Progression of Parkinson's disease (PD) and use of the mainstay drugs to treat the disease leads to severe movement disorders with accompanying disability in a portion of PD patients. Deep brain stimulation (DBS) surgery is an FDA-approved treatment innovation for disabled PD patients, improving mobility and quality-of-life over and above the effects found using mainstay drug therapy. This research used the theory of reasoned action and the theory of planned behavior to examine antecedents to neurologists initiating a discussion of DBS surgery with a hypothetical PD patient. A national, cross-sectional mail survey (with online option) was conducted among a random sample of practicing U.S. neurologists. Participants totaled 86, for a response rate of 13.9%. Hierarchical linear regression showed that adding perceived behavioral control (PBC) to attitude and subjective norm resulted in significant ÄR2 = .22 in the prediction of intention. Of the two personal normative influences proposed as extensions to the TPB, adding moral norm resulted in a significant ÄR2 = .02, whereas role identity was non-significant. Mediation analyses showed that attitude partially mediated the effects of beliefs about the target, DBS surgery. PBC fully mediated perceived knowledge, whereas treatment benefit certainty was mediated partially by PBC. Implications for communication campaigns are discussed.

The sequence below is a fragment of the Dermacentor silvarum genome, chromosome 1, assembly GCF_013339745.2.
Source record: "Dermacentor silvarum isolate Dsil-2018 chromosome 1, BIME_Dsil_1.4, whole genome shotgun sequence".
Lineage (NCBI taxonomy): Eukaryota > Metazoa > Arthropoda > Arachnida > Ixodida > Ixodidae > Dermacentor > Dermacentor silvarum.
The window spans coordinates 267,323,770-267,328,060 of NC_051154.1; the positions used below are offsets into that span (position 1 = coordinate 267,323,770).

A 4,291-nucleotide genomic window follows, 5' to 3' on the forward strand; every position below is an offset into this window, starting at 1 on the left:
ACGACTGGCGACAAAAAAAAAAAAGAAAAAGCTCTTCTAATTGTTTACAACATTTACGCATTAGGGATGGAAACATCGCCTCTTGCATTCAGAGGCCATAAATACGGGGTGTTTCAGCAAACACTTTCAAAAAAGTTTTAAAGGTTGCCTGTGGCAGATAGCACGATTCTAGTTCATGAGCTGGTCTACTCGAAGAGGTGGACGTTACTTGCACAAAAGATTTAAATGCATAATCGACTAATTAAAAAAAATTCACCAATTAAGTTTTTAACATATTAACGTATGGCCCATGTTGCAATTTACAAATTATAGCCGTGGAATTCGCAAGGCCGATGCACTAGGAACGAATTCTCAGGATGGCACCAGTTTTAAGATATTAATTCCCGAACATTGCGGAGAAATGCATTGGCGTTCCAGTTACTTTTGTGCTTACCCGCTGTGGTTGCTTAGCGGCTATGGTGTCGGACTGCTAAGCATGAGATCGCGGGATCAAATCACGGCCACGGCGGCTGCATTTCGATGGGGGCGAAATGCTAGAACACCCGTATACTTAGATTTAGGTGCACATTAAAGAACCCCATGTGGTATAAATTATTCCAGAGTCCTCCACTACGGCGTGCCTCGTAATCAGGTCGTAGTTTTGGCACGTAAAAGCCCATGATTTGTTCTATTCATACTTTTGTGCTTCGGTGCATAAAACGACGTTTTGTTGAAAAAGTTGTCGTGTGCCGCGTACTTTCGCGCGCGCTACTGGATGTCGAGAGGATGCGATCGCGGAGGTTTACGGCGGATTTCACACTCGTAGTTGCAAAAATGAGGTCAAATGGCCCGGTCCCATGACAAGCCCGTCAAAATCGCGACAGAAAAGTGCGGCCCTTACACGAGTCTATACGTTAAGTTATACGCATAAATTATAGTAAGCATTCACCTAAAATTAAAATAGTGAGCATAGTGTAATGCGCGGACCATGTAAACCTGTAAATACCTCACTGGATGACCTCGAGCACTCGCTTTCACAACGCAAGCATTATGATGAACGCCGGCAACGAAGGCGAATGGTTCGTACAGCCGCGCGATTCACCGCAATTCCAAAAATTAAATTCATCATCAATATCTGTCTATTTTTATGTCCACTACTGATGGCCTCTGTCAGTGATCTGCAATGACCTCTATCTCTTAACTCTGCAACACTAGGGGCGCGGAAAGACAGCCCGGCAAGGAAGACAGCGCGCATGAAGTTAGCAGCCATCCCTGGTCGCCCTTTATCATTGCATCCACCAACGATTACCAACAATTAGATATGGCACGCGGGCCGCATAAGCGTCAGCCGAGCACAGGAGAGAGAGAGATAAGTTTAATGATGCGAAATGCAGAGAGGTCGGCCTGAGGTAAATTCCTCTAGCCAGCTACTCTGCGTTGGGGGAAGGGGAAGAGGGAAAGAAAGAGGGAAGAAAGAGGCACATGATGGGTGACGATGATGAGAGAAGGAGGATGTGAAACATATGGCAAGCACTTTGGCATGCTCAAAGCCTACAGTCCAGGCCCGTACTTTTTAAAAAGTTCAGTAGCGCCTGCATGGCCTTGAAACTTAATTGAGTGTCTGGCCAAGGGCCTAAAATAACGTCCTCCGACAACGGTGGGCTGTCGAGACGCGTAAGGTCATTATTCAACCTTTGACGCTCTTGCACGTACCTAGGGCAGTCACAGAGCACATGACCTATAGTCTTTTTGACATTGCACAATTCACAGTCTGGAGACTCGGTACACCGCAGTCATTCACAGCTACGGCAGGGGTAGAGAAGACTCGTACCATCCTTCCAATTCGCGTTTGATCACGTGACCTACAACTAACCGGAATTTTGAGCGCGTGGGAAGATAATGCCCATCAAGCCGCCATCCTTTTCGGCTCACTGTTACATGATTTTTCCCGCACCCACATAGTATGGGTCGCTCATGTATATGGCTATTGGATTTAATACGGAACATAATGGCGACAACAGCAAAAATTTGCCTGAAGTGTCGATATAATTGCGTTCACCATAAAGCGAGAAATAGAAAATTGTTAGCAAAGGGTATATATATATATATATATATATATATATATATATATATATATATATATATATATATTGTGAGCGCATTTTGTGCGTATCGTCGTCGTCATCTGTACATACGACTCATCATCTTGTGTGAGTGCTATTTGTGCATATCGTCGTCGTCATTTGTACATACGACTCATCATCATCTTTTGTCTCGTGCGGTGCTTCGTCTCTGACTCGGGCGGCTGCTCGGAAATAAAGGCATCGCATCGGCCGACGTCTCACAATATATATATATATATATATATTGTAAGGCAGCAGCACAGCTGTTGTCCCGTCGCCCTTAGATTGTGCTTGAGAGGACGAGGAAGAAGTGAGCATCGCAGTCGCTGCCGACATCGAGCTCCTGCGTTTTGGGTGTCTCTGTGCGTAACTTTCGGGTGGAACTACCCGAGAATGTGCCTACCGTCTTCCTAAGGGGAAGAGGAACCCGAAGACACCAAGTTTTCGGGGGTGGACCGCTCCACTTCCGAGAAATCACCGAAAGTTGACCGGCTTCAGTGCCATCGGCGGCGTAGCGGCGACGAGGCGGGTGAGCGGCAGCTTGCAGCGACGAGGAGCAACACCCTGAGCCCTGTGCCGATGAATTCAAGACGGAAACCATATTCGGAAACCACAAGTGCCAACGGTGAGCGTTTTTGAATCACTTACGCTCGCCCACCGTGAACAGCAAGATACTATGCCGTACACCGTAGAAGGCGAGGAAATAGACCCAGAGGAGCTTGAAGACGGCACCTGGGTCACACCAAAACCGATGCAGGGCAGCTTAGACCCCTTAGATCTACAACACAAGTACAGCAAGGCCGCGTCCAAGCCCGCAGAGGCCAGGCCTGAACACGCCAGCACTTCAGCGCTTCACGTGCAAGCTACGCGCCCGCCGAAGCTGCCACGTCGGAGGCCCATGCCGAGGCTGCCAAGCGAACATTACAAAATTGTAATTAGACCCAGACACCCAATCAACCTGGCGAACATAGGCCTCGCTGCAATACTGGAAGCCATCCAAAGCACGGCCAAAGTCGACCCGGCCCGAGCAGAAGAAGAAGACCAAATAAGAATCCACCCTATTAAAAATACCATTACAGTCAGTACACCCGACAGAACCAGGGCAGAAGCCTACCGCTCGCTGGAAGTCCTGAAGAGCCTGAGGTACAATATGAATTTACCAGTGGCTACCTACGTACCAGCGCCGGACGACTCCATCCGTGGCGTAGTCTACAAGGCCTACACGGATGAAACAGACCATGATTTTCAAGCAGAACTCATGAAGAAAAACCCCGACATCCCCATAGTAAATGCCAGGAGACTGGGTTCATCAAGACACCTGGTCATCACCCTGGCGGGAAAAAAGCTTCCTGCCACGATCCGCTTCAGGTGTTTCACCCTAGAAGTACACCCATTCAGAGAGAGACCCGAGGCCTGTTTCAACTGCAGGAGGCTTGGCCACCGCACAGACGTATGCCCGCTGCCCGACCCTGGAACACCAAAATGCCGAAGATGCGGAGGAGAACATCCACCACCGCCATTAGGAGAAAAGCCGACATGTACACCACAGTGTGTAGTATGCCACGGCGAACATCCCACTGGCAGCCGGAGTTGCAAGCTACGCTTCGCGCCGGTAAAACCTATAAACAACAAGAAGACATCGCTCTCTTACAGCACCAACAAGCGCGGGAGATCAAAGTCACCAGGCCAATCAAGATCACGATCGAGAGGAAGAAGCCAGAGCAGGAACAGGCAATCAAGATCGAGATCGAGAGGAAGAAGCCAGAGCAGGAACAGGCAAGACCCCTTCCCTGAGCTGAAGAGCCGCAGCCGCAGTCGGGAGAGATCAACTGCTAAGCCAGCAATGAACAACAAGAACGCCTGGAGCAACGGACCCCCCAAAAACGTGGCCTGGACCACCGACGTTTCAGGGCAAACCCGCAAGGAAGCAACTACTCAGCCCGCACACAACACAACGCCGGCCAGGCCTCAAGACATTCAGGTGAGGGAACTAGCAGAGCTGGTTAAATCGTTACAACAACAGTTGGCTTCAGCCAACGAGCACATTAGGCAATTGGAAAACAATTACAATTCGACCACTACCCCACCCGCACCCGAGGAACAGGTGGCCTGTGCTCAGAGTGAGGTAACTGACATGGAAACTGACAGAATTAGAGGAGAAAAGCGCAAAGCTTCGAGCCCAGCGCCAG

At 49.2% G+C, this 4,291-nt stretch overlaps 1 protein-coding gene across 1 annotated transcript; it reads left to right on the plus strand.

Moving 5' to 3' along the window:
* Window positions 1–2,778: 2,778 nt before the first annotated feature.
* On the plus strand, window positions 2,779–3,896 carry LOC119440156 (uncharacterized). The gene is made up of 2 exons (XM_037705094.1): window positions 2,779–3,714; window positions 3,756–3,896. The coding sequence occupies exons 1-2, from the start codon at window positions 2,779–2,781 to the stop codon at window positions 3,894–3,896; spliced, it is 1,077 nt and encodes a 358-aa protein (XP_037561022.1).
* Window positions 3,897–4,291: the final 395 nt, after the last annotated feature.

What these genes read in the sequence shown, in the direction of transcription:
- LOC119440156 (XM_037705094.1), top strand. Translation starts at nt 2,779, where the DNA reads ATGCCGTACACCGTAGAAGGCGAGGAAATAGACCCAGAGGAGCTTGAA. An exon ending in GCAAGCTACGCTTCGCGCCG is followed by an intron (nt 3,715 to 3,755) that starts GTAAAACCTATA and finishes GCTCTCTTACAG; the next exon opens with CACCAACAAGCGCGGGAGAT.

University of Minnesota Ph.D. dissertation. October 2010. Major: Mass Communication. Advisors: Brian G. Southwell, Daniel B. Wackman. 1 computer file (PDF); v, 136 pages; appendices A-B.
Langteau, Rita Ann.
Neurologists' discussion intentions regarding a medical innovation: an examination of psychological determinants and personal normative influences..
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